Transfer students deserve better orientation

Jeff Rose

For transfer students, it’s easy to see disparities in the way freshmen and transfers are treated here at UT. It all starts before orientation, where we’re behind other students in class schedule knowledge and registration periods. Additionally, we don’t get as much information about our opportunities in organizations and major internships. For our success, UT administrators should reorganize orientations to remove any inequalities between transfers and freshmen.

Transfer orientations take place later in the summer, during the last three sessions of the seven for freshmen. Those who have earlier orientation times register for classes first, thus closing off options for those coming in later who may need it. While spots are reserved for transfer students, some of these are for basic core requirements, and may not be for the specific classes a student needs. That means there are four sessions of freshmen registering for classes that transfer students, who are a year or two ahead in our studies, might need.

We get fewer options as a result of this and may not be able to graduate on time or graduate with the classes that’ll teach us skills needed for our careers. For the rest of UT, upperclassmen are prioritized and given earlier registration times because they have less time to take classes they need to graduate. Just like upperclassmen, we deserve to have better registration times than the majority of freshmen because of our degree advancement.  

Additionally, freshmen get two college meetings compared to transfers’ one, where we find out about on-campus opportunities, events and organizations. Freshmen get an additional day and thus more time for another meeting. However, there are so many opportunities at UT we don’t know about right away, and these meetings are a chance for administrators to tell us about them.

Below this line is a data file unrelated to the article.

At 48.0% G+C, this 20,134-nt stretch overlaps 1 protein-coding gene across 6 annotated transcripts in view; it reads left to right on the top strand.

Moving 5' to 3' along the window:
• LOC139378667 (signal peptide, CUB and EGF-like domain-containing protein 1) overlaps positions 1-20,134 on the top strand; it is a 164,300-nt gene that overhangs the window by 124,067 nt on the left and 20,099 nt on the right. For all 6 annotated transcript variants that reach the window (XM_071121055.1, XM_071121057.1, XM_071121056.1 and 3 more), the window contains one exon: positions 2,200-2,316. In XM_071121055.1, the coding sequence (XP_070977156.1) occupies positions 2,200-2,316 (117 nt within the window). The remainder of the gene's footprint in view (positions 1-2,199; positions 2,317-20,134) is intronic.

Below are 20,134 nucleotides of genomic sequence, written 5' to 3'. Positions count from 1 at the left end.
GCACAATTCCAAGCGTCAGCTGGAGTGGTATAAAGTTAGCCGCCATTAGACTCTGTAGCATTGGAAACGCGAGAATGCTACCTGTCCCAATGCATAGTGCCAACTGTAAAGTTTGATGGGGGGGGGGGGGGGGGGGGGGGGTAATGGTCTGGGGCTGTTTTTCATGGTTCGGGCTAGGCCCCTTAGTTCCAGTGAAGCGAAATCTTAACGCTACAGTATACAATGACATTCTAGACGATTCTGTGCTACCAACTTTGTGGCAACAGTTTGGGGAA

Having only one meeting limits the information offered and leaves transfers behind on what we know. Freshmen have four years to learn about available opportunities — transfer students only have two or three .

While UT does have pages such as Hornslink and other college sites that might make up the difference, Isabel Otero Zubizarreta, transfer student and anthropology junior, says that “many organizations on the website have not been updated in years; it is hard to tell what they currently do or if they are even active anymore.”

Spreading this information out over several pages puts transfer students at a loss. We need information about what’s available so that we could make the best of our time here. We don’t have a first year to find opportunities — we need this information right away.

“Maybe it seems like a small thing, but knowing all the options you have (or at least many of them) and meeting people who are part of these organizations can change your experience in college and hopefully get you involved in something you enjoy,” Otero Zubizarreta said.

While having an additional day like freshmen do might be difficult to arrange, UT could work on organizing information about students’ respective colleges, majors and potential organizations into emails or pamphlets that show transfer students where to find opportunities.

By analyzing how orientation affects transfers and enacting some changes, UT would make the lives of transfer students much easier and thus provide a smoother transition. We should not be hindered of the right to succeed just because of our status as transfers.

Correction: An earlier version of this article misstakenly stated that there were eight orientation sessions instead of seven, of which three are reserved for transfer students. 

Rose is an English and rhetoric and writing junior from The Woodlands. He is a senior columnist. Follow him on Twitter @jeffsroses.